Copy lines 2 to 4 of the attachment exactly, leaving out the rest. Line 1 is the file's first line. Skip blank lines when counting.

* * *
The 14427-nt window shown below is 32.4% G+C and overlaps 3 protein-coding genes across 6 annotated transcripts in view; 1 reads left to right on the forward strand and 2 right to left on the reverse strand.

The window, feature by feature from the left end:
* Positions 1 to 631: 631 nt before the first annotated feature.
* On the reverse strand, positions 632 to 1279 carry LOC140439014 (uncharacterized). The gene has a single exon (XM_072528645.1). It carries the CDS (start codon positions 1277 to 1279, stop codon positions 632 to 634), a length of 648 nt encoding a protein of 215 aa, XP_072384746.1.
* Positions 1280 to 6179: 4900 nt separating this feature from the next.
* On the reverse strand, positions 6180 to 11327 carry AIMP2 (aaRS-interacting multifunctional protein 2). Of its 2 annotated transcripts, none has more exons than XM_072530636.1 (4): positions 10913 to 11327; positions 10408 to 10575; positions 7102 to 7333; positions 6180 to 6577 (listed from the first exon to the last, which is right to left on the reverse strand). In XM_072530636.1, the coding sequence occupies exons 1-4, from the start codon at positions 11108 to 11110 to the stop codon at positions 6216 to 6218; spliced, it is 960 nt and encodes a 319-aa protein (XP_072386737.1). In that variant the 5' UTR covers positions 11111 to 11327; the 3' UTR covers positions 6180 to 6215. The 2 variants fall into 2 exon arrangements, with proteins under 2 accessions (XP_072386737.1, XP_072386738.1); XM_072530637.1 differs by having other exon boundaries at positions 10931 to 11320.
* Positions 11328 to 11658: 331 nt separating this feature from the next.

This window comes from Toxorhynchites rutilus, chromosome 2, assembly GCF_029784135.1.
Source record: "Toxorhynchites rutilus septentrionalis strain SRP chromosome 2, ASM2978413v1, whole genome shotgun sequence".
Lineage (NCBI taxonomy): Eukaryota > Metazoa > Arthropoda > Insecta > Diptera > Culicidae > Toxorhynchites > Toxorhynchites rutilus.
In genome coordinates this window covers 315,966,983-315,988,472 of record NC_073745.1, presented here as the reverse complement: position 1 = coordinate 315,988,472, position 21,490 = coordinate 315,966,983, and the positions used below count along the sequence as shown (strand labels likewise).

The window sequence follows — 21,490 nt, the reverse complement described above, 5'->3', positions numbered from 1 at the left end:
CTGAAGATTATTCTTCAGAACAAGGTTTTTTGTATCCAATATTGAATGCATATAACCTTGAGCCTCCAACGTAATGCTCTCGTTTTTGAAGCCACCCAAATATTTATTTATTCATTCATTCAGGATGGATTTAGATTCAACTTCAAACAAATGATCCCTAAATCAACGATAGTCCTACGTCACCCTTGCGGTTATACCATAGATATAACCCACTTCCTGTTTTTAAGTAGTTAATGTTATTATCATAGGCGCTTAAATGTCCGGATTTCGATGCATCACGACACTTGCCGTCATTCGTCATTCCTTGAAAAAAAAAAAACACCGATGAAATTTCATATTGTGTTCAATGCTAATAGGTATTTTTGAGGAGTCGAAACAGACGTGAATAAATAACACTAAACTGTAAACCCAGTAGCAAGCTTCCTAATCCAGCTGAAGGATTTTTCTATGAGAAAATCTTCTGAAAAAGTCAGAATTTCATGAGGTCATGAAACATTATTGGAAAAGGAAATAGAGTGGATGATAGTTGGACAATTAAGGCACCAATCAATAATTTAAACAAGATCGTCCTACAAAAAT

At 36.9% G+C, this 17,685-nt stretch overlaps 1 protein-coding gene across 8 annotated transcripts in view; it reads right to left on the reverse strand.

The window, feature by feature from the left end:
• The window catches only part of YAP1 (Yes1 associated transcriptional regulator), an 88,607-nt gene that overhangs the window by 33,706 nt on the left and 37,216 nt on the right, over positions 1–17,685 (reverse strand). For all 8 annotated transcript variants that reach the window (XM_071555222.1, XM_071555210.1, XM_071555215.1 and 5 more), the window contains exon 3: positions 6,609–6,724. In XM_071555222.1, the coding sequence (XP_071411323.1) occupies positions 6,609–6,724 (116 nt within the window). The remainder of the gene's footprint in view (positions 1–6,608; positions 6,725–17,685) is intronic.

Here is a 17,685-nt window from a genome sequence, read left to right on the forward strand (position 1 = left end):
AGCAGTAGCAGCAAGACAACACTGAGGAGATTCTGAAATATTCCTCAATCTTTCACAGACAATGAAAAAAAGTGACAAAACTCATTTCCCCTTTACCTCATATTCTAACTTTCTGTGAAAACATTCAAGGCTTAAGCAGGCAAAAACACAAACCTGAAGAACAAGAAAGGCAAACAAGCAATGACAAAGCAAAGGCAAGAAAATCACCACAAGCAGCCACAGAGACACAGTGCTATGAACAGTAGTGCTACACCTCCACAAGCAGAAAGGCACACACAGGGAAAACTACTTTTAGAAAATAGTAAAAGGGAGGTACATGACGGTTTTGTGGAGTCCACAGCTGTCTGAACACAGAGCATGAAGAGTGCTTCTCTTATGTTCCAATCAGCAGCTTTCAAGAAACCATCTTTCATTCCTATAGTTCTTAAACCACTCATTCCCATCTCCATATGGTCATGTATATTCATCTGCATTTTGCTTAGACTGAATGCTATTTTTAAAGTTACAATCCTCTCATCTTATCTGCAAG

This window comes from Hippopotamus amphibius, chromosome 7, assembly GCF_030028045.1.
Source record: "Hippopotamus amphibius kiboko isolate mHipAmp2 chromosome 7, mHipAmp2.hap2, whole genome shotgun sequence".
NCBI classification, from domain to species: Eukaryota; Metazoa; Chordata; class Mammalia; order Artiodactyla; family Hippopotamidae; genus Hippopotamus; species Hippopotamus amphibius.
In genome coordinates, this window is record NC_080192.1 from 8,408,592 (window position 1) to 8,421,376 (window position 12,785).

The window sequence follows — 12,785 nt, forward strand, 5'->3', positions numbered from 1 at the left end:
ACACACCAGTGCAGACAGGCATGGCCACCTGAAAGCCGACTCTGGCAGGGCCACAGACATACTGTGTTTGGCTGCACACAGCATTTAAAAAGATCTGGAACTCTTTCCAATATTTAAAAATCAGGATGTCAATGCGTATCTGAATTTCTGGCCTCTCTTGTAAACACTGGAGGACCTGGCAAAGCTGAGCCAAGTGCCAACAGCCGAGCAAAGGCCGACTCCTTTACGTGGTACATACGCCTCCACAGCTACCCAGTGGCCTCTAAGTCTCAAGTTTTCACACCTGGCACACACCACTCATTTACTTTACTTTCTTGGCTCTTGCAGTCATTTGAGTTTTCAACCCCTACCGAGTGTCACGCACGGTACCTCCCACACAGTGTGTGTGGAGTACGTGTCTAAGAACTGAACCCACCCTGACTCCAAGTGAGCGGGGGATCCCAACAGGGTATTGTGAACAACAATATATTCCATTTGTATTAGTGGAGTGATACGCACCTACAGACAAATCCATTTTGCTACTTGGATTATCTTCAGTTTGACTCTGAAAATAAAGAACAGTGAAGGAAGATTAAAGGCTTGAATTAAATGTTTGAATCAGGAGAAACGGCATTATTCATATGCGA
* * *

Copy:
The window, feature by feature from the left end:
* Positions 1 to 631: 631 nt before the first annotated feature.
* On the reverse strand, positions 632 to 1279 carry LOC140439014 (uncharacterized). The gene has a single exon (XM_072528645.1). It carries the CDS (start codon positions 1277 to 1279, stop codon positions 632 to 634), a length of 648 nt encoding a protein of 215 aa, XP_072384746.1.